Shark Tank Casting Revives Business
“You have to understand something about Kenny,” Matt continues, “he's the guy who gets things done. I am the guy who does most of the technical stuff, he's the guy who makes things happen and he pulled stuff off that just blows my mind. He actually connected us with manufacturers who were willing to produce the prototypes for nothing because they liked EVP so much and he was instrumental in getting feedback from the industries we were targeting.”
“When I spoke to him in early 2015, I was thinking about stepping back further when he told me he went to an open casting call for Shark Tank in Manhattan. He said he waited for almost nine hours, but they put us in the ‘under consideration pile.' At first, I didn't believe him, but about a week later he got a call back and everything kind of accelerated. I filled out the paperwork and before we knew it, we were in LA taping!”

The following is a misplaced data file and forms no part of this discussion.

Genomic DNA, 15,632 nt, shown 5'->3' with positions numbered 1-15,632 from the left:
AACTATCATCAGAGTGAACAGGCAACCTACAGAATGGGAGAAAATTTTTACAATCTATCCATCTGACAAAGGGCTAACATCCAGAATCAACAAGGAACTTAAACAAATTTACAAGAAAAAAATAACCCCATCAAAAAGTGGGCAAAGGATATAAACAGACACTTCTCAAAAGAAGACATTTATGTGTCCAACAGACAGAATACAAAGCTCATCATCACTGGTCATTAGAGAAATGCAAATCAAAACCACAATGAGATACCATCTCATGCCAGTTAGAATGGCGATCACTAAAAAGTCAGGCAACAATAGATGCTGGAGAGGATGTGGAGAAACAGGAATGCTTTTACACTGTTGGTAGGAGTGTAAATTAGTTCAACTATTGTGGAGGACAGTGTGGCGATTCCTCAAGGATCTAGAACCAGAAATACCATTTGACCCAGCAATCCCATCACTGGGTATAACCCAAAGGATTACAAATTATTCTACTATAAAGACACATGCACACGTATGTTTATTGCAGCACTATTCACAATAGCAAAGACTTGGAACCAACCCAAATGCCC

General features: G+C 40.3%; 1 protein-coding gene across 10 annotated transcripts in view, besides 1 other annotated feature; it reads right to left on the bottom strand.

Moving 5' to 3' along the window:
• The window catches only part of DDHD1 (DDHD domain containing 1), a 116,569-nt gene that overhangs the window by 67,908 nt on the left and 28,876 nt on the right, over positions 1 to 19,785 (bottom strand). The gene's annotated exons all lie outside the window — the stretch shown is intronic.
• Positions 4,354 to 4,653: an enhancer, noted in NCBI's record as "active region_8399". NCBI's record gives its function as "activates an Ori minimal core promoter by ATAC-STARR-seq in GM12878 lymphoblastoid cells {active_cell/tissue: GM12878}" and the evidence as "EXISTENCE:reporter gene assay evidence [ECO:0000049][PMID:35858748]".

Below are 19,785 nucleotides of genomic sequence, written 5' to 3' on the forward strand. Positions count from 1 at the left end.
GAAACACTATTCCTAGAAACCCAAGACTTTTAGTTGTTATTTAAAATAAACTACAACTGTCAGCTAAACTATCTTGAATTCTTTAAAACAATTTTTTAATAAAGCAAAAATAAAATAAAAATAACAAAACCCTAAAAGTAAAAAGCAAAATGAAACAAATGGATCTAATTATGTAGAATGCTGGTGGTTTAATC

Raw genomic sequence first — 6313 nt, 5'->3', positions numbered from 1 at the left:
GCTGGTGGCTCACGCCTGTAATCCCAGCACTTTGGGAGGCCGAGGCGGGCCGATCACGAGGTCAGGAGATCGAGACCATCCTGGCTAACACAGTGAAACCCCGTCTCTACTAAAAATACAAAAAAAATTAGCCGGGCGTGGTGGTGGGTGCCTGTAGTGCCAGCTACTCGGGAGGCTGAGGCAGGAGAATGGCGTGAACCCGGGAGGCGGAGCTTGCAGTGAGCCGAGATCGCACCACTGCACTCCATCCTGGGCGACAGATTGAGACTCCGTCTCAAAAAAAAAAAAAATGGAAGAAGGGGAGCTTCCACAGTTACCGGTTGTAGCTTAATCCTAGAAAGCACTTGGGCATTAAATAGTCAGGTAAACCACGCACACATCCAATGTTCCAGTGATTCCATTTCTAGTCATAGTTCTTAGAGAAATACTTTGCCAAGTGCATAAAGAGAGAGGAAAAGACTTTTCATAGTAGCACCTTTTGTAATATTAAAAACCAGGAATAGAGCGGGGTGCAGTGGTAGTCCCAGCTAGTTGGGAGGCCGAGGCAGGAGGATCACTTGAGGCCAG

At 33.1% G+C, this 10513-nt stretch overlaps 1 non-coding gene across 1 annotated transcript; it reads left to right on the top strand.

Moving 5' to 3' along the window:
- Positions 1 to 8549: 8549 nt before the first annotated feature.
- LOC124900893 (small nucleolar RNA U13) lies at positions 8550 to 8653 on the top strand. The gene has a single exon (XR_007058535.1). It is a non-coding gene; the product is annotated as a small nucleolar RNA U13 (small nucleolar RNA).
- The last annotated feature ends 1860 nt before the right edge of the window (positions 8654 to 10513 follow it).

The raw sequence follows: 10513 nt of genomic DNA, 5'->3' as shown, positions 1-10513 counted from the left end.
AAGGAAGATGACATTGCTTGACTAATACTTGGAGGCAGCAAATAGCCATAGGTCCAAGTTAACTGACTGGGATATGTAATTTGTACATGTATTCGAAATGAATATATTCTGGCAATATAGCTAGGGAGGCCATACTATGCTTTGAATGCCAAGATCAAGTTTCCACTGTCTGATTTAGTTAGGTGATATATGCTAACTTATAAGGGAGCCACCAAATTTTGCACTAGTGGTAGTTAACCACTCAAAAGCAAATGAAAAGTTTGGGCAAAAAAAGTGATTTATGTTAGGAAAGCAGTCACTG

“While I think our product is great, I credit Kenny and his personality for getting us our shot. He has that New York, Tony Soprano-like character and I think the producers thought Kenny would make for good TV. It's kind of ironic, because since day one after starting EVP, everyone we met said ‘you guys should be on Shark Tank.' Getting on the show is really the cap of a surreal series of events that's gone on the past few years. It's like my dad said, ‘if God wants it to happen, then that's what he wants.'”
EVP in the Tank